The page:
Family Counseling Bennington VT

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Jean Pollock
(802) 257-1047
Bennington, VT
Practice Areas
Addictions and Dependency, Clinical Mental Health, Eating Disorders, Couples & Family, Sexual Abuse Recovery
Certifications
Certified Clinical Mental Health Counselor, National Certified Counselor

Dana Mann
(917) 202-3738
Bennington, VT
Practice Areas
Clinical Mental Health, Corrections/Offenders, Couples & Family, Rehabilitation, Depression/Grief/Chronically or Terminally Ill
Certifications
Certified Clinical Mental Health Counselor, National Certified Counselor

Robert Pelosi
(802) 464-0543
Wilmington, VT
Practice Areas
Childhood & Adolescence, Corrections/Offenders, Couples & Family, School, Disaster Counseling
Certifications
National Certified Counselor
Language Proficiencies
Italian

Ellen Terie
(802) 457-3087
taftsville, VT
Practice Areas
Childhood & Adolescence, Couples & Family, Depression/Grief/Chronically or Terminally Ill
Certifications
NC

Mrs. Cassandra Paige Corcoran
(802) 532-4190
The Old High School
Bristol, VT
Specialties
Child or Adolescent, Family Conflict, Divorce
Qualification
School: Antioch New England
Year of Graduation: 2007
Years In Practice: 4 Years
Patient Info
Ethnicity: Any
Gender: All
Age: Toddlers / Preschoolers (0 to 6),Children (6 to 10),Preteens / Tweens (11 to 13),Adolescents / Teenagers (14 to 19),Adults
Average Cost
$60 - $100
Payment Methods
Sliding Scale: Yes
Accepts Credit Cards: No
Accepted Insurance Plans: BlueCross and/or BlueShield

Marc Cohen
(802) 257-0319
Bennington, VT
Practice Areas
Clinical Mental Health, Couples & Family, Rehabilitation, Depression/Grief/Chronically or Terminally Ill
Certifications
Certified Clinical Mental Health Counselor, National Certified Counselor

Marie J Wargo
(413) 664-4600
North Adams, MA
Practice Areas
Addictions and Dependency, Clinical Mental Health, Eating Disorders, Couples & Family, Sexual Abuse Recovery
Certifications
National Certified Counselor

Kristen McEvoy
(802) 656-3340
Burlington, VT
Practice Areas
Clinical Mental Health, Couples & Family, Sexual Abuse Recovery, Depression/Grief/Chronically or Terminally Ill, Supervision
Certifications
National Certified Counselor

Cherie J Troyen
(802) 651-7505
Colchester, VT
Practice Areas
Childhood & Adolescence, Clinical Mental Health, Couples & Family, Depression/Grief/Chronically or Terminally Ill
Certifications
National Certified School Counselor, National Certified Counselor

Dana Mann
(917) 202-3738
Bennington, VT
Practice Areas
Clinical Mental Health, Corrections/Offenders, Couples & Family, Rehabilitation, Depression/Grief/Chronically or Terminally Ill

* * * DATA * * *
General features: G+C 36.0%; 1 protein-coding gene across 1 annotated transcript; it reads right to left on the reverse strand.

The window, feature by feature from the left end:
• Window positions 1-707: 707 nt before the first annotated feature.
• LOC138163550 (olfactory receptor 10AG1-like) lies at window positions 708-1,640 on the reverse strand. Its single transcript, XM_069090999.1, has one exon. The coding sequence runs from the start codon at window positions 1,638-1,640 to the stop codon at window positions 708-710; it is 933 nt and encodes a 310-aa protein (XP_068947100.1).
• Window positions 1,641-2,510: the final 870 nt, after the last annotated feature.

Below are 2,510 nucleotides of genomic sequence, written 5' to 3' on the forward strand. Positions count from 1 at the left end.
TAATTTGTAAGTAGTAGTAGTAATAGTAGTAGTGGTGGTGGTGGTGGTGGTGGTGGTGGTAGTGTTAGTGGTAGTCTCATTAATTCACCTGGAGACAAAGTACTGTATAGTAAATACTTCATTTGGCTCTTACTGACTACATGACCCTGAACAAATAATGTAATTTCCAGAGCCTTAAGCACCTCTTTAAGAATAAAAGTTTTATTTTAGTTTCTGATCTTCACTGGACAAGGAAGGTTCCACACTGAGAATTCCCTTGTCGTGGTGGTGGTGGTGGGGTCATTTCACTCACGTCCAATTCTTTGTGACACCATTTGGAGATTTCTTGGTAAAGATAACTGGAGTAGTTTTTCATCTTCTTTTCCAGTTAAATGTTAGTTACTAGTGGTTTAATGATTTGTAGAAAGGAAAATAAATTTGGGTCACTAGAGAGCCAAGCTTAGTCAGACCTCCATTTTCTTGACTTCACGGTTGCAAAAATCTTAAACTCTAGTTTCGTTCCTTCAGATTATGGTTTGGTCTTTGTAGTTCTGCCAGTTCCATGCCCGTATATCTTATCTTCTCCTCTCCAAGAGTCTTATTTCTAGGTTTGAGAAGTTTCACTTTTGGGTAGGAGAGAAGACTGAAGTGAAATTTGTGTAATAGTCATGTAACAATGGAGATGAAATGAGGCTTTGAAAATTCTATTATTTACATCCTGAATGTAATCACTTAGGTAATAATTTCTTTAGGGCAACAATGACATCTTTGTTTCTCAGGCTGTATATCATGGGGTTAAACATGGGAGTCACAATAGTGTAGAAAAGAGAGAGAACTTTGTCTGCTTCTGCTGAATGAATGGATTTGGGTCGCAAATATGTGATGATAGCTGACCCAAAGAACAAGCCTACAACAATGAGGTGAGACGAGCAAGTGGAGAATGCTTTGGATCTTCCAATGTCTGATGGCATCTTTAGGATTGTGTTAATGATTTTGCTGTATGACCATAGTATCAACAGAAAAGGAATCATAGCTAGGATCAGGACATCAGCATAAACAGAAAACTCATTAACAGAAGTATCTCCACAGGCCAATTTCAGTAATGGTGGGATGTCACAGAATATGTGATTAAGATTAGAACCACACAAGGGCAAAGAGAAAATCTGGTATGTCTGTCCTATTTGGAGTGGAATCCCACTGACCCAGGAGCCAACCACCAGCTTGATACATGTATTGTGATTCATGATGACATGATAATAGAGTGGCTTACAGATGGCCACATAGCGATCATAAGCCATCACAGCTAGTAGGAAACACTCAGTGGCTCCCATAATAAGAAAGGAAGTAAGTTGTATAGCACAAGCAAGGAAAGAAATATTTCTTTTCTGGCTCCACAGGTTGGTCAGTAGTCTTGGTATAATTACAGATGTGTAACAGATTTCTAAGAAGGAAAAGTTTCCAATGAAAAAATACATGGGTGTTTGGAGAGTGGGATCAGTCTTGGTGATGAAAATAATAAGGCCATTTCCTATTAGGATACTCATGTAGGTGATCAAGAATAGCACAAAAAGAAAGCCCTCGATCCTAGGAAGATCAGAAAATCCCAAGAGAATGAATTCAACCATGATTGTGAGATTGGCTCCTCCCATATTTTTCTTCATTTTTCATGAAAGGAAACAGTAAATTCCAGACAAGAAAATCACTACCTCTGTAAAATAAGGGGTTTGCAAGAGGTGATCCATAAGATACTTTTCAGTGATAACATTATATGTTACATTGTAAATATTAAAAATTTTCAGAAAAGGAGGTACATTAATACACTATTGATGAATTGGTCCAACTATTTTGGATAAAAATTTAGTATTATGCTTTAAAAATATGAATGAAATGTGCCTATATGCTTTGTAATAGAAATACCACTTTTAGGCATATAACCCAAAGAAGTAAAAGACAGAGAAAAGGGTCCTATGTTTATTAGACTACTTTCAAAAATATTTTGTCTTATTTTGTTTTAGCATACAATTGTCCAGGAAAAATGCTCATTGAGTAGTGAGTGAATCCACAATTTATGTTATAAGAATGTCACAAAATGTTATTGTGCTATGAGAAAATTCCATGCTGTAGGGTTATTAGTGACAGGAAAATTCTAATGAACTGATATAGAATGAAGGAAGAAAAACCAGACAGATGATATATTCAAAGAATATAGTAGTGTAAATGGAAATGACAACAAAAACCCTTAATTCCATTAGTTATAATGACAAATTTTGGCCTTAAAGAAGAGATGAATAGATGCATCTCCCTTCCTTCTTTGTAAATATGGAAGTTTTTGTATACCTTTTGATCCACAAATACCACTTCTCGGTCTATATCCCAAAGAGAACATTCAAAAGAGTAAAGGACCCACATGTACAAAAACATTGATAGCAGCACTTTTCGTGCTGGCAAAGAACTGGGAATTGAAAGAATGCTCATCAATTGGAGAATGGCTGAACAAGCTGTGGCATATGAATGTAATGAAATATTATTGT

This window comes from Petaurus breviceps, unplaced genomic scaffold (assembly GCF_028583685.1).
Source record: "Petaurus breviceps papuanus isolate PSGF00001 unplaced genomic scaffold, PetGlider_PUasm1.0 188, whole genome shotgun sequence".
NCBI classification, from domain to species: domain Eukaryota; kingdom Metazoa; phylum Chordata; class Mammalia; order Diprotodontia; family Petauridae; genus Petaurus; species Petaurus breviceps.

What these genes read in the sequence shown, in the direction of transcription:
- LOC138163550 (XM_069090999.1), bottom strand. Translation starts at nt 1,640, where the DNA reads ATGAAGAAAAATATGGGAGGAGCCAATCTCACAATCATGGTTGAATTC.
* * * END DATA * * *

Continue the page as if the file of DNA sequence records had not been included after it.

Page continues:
Certifications
Certified Clinical Mental Health Counselor, National Certified Counselor

Is the Role You Play in Your Family Hurting Your Life?

Every living system seeks balance. In nature, this process is called homeostasis. Within a family system, homeostasis explains why members adopt certain roles. In healthy families, members take on different roles at various times to meet the family’s needs. But in dysfunctional families, the roles are more rigid. For example, if one parent is addicted to alcohol, the other may be busy providing for the family and seldom home. One child may take on the role of Caretaker, preparing meals for younger siblings while another becomes the Hero—the one who strives to do everything perfectly.

But the family dynamics that shape family roles aren’t limited to severe dysfunctions like substance abuse. One of my coaching clients grew up in a loving, close-knit family in which he was the Hero. Because his parents wanted him to have opportunities they never had, he was expected to get straight A’s, a good education, and a successful career. And while this role enabled him to become an accomplished and wealthy lawyer, his life was falling apart. High blood pressure was causing health problems, workaholism threatened his marriage, and the responsibilities of providing for his elderly parents, an expensive home, and three children in private schools overwhelmed him.

Another example is Casey, who dreamed of becoming a professional photographer. Casey was in a financial-services job she hated, but in which she felt trapped. Growing up, both of her parents struggled to hold down jobs. Casey started babysitting at the age of 12, and had been helping her parents financially ever since. She lived with her boyfriend, who was supporting his ex-wife and son. He was unsupportive of her making a career change, because they needed her income to pay the bills. By continuing to make others’ needs more important than her own, she had unconsciously recreated her family role of Caretaker in her adult relationship.

While our family role may have made sense growing up, it often wreaks havoc in our adult lives. As our primary role takes hold, parts of us become suppressed—parts we need to live a healthy and fulfilling adult life. These can include the part that feels like a worthwhile, deserving person; the part that feels intelligent and competent; the spontaneous, playful part, or the part that can feel and express joy.

If the role you play is sabotaging your life, change the behaviors that reinforce it. If you play the People-pleaser who always says what others expect for app...

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